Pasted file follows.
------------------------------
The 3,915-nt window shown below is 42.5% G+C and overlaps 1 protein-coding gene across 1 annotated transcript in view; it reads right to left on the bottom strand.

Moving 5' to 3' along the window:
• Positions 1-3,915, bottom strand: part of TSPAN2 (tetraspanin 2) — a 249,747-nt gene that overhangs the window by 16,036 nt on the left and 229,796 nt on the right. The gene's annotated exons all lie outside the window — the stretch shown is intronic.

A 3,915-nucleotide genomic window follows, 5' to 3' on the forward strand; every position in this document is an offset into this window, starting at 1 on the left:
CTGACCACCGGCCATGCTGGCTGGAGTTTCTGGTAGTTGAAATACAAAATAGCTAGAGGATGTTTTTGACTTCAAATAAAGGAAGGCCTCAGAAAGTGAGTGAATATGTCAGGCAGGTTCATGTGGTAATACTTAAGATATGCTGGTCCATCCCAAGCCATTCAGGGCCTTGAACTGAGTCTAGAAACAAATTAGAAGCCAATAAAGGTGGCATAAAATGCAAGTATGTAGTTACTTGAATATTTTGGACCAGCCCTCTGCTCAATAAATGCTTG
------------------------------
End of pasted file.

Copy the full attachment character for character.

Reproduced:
The 3,915-nt window shown below is 42.5% G+C and overlaps 1 protein-coding gene across 1 annotated transcript in view; it reads right to left on the bottom strand.

Moving 5' to 3' along the window:
• Positions 1-3,915, bottom strand: part of TSPAN2 (tetraspanin 2) — a 249,747-nt gene that overhangs the window by 16,036 nt on the left and 229,796 nt on the right. The gene's annotated exons all lie outside the window — the stretch shown is intronic.

A 3,915-nucleotide genomic window follows, 5' to 3' on the forward strand; every position in this document is an offset into this window, starting at 1 on the left:
CTGACCACCGGCCATGCTGGCTGGAGTTTCTGGTAGTTGAAATACAAAATAGCTAGAGGATGTTTTTGACTTCAAATAAAGGAAGGCCTCAGAAAGTGAGTGAATATGTCAGGCAGGTTCATGTGGTAATACTTAAGATATGCTGGTCCATCCCAAGCCATTCAGGGCCTTGAACTGAGTCTAGAAACAAATTAGAAGCCAATAAAGGTGGCATAAAATGCAAGTATGTAGTTACTTGAATATTTTGGACCAGCCCTCTGCTCAATAAATGCTTG